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Herbs for Equines

Nature’s offering:  Herbs (leaves, roots, flowers, bark and fruit), used for thousands of years, are prized for their savoury and aromatic properties; globally used for flavour and garnish and relished for their medicinal purposes. The power of the plant should never be underestimated! 

Did you know that there are 89 species of plants, 24 different grasses, 54 herbs and 11 types of wood, all providing the equine with the vitamins and minerals it needs to maintain a healthy body?  Plants and herbs have many properties and complement each other: for example, peppermint is widely associated with helping digestion, but did you know that it can also be calming? And here’s yet another reason to keep our hedgerows aplenty: Rosehips are associated with healthy hoof growth, but they are also packed full with Vitamin C aiding the immune system; and the blackberry bush – leaves and berries - are rich in vitamins and antioxidants, fantastic for boosting immunity in preparation for those long Winter months; if available, equines will delicately pick these, as needed!  And the dainty-daisy? A close cousin of Chamomile, the daisy is known for its soothing properties both digestively and bronchially.


Equines have evolved over millions of years, living on a natural and simple diet.  Wild horses (in the UK, this will include the Dartmoor, Exmoor, Fell and New Forest ponies) roam for miles, grazing, foraging, collecting, self-selecting and self-medicating with plants, herbs, bark, fruits, flowers, as they need and according to seasons.  Equines have a physiological need to always have a partially full stomach, eating (grass/forage/hay) for approximately 19 – 20 hours; four hours without eating, and the body goes into physiological stress, with possible behavioural reactions to that stress.  Chewing does two things: it releases endorphins in the brain, literally creating happy feelings in your horse (I know the feeling!), and it initiates saliva production – 10 – 12 litres a day are produced – from the mandibular, parotid and sublingual glands, which softens and lubricates the food.  Unlike in humans and dogs, equines do not create saliva by the smell or sight of food, they have to chew to stimulate it!  Saliva contains calcium bicarbonate and therefore is slightly alkaline; saliva is the first defence against offsetting acidity in the stomach.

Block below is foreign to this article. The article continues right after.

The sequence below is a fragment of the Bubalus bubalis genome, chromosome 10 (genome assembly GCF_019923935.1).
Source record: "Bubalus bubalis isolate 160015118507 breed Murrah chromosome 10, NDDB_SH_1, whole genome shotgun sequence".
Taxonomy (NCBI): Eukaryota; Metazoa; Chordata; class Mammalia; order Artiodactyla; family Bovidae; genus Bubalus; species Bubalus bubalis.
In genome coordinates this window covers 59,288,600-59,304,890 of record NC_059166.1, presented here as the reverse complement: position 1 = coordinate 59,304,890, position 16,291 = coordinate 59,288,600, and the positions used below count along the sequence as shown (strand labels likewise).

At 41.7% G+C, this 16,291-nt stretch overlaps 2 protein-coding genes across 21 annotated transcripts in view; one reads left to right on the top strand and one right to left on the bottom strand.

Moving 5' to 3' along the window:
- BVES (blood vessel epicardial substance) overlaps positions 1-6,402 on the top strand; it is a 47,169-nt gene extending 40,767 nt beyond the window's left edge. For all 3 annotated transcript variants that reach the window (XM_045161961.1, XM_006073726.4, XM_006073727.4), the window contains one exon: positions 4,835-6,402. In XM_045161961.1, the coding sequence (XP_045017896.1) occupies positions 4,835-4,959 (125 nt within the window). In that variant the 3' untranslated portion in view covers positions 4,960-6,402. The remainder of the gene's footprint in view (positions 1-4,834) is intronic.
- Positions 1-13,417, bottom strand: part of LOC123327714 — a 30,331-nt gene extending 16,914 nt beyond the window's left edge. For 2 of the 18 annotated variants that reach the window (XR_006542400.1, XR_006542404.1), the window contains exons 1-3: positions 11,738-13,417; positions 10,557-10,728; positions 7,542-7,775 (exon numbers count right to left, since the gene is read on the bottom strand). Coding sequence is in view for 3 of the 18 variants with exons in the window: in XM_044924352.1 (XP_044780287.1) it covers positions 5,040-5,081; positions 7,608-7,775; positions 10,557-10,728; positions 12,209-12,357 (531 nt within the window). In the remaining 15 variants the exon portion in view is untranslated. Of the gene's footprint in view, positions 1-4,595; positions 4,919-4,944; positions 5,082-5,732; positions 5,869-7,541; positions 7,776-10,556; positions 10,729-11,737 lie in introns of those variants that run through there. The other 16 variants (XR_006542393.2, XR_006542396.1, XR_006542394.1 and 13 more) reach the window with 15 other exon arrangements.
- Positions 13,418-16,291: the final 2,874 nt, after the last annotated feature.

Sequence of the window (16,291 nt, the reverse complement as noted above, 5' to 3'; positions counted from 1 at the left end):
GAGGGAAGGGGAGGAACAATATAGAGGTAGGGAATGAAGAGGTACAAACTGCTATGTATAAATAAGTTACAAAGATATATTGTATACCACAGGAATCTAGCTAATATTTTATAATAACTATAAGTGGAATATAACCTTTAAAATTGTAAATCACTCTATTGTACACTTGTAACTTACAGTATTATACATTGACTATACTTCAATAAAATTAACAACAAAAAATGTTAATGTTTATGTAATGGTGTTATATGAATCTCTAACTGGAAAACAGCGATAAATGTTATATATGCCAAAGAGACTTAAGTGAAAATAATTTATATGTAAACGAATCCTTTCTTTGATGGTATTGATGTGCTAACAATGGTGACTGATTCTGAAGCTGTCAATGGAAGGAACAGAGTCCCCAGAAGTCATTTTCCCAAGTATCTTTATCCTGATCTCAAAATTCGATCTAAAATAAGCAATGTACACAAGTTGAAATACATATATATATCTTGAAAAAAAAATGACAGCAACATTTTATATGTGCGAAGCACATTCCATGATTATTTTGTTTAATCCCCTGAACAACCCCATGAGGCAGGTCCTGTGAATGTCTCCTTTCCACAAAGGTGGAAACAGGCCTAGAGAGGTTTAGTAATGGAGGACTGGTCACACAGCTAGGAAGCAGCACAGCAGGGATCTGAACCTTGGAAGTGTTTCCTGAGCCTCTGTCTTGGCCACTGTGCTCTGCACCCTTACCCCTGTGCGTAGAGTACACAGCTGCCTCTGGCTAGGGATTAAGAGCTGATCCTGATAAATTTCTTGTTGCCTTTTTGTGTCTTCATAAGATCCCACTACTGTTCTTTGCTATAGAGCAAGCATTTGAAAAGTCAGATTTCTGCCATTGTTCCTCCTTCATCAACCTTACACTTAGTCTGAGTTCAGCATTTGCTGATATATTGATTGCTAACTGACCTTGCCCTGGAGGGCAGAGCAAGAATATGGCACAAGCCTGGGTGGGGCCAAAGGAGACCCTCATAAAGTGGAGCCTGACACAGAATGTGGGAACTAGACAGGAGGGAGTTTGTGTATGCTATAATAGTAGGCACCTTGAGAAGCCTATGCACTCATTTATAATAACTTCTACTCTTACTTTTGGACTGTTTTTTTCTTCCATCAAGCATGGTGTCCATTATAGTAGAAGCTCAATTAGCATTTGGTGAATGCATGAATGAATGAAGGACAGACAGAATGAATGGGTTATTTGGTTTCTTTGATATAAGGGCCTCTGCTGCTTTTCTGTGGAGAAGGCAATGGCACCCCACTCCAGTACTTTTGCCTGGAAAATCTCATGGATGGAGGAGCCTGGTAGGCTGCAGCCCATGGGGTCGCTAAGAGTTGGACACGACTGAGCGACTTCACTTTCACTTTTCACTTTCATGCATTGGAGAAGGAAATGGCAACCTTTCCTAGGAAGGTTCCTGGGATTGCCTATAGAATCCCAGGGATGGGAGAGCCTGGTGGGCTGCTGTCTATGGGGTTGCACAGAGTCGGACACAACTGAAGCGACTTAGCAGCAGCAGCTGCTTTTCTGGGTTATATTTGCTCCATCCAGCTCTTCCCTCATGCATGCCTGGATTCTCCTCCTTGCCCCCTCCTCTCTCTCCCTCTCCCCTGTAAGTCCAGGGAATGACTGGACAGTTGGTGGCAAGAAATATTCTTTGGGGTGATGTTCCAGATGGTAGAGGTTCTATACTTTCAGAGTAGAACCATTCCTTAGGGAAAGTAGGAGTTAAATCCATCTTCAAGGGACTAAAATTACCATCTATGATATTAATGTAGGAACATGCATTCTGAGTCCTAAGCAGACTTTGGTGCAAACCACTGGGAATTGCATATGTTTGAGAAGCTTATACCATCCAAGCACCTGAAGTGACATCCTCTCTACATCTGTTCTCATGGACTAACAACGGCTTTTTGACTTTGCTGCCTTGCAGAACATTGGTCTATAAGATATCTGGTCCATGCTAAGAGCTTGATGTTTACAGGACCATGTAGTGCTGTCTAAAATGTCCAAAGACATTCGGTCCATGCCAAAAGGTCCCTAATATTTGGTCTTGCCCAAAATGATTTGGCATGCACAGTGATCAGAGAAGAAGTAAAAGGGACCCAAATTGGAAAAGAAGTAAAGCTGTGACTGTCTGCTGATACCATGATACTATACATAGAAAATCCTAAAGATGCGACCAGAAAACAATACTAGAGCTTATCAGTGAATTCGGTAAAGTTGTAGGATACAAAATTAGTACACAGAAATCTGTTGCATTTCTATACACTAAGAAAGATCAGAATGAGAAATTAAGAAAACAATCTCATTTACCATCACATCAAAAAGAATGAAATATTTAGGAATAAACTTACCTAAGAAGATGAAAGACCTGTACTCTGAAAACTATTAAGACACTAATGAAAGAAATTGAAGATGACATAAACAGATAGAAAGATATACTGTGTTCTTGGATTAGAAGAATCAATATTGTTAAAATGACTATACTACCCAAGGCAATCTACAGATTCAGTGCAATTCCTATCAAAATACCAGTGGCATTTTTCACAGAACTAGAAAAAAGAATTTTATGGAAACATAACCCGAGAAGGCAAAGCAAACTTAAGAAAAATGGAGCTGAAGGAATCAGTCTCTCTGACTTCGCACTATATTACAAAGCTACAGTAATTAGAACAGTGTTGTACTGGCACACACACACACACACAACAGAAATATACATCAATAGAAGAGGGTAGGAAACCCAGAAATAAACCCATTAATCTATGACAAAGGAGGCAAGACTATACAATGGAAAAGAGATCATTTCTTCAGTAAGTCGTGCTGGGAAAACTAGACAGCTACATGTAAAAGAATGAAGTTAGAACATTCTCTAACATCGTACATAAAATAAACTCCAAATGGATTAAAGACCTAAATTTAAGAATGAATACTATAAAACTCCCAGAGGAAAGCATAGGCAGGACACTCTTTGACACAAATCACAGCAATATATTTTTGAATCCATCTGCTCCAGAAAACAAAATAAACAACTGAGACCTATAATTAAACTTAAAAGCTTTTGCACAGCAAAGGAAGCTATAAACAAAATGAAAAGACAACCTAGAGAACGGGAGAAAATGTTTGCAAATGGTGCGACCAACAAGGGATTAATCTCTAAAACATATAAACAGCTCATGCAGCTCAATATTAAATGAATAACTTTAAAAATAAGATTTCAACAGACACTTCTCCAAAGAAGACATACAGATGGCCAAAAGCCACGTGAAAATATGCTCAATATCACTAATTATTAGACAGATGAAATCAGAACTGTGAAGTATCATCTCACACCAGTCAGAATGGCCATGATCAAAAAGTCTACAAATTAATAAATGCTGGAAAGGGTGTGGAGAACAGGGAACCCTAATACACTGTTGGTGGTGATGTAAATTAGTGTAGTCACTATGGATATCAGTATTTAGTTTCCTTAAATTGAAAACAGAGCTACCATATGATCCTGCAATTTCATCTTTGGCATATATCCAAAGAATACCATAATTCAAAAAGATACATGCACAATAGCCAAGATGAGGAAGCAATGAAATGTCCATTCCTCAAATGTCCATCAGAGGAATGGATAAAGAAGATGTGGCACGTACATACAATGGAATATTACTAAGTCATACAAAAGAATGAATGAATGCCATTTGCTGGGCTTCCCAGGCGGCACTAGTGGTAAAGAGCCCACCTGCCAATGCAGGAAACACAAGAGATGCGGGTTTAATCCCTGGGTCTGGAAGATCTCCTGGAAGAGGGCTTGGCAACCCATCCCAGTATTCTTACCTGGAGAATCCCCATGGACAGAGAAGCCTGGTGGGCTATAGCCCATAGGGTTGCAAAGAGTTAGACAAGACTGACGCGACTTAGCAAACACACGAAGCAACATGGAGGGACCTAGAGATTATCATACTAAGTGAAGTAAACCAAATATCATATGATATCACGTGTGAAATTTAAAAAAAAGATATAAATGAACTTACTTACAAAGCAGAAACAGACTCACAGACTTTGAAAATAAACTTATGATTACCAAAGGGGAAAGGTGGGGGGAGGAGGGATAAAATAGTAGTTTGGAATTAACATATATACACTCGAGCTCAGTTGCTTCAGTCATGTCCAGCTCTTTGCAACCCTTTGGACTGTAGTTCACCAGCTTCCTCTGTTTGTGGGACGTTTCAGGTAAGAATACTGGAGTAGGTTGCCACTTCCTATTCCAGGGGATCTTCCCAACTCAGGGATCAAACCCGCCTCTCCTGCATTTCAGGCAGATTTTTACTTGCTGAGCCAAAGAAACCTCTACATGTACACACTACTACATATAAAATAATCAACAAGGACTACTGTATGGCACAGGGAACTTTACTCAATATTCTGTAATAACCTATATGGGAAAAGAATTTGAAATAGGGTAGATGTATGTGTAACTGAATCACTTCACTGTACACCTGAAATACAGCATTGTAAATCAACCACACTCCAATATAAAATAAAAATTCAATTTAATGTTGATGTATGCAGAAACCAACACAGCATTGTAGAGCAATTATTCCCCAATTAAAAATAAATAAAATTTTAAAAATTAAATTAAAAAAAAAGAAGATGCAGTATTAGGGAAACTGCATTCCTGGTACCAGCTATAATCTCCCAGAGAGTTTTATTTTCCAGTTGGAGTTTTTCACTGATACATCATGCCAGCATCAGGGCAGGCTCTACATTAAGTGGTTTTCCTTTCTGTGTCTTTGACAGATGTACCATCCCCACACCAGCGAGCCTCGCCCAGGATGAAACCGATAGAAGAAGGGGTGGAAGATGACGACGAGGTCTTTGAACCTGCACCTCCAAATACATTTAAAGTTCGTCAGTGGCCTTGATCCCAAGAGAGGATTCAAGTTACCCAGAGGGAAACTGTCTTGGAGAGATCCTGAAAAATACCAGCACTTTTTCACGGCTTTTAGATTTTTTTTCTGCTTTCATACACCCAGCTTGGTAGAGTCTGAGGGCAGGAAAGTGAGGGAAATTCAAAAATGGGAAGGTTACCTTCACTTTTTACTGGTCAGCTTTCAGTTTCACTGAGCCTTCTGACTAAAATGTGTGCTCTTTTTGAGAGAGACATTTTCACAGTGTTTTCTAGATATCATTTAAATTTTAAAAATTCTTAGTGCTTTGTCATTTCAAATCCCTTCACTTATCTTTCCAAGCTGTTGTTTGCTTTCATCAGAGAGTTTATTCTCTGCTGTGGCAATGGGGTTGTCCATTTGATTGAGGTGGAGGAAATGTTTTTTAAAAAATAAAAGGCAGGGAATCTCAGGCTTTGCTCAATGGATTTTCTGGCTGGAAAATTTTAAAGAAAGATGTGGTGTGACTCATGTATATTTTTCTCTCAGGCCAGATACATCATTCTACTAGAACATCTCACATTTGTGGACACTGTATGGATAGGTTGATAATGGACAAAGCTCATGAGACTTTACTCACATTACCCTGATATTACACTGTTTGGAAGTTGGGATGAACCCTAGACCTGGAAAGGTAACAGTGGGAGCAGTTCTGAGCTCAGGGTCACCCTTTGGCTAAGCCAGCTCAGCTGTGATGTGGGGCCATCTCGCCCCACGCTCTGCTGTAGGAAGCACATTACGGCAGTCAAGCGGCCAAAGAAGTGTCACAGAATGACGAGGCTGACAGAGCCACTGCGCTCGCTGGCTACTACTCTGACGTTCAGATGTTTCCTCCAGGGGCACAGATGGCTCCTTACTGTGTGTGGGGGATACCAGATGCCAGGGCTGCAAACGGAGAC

Variety is the spice of life!
Our paddocks today rarely provide ample space to roam; the herbage to forage; the ability to self-select; nor contain the grass types healthy for horses. 

Seasons, age, workload, environment and management all influence your horse and, just like us, their needs frequently change.  More often than not, we restrict forage to specific times of the day and give the same feed -grains that are unnatural to the equine, difficult to digest and an overload of sugars and starch, which often create inflammatory responses – 365 days of the year.


Based in science, and training with Sharon Bronsveld, we offer a unique way of testing [in-person or remotely] and measuring for herbs and supplements individualised to your horse, giving an insight into what your horse needs support for, and working towards improving internal health and balance.  Together with enough forage (hay and/or grass) the herb mix can be an addition to concentrates or instead of.  Alternatively, make a tea from the herbs and, once cooled, pour over the feed and mix well OR simply sprinkle the herbs over your horses’ hay!

Make a difference and start the journey by
equine grass
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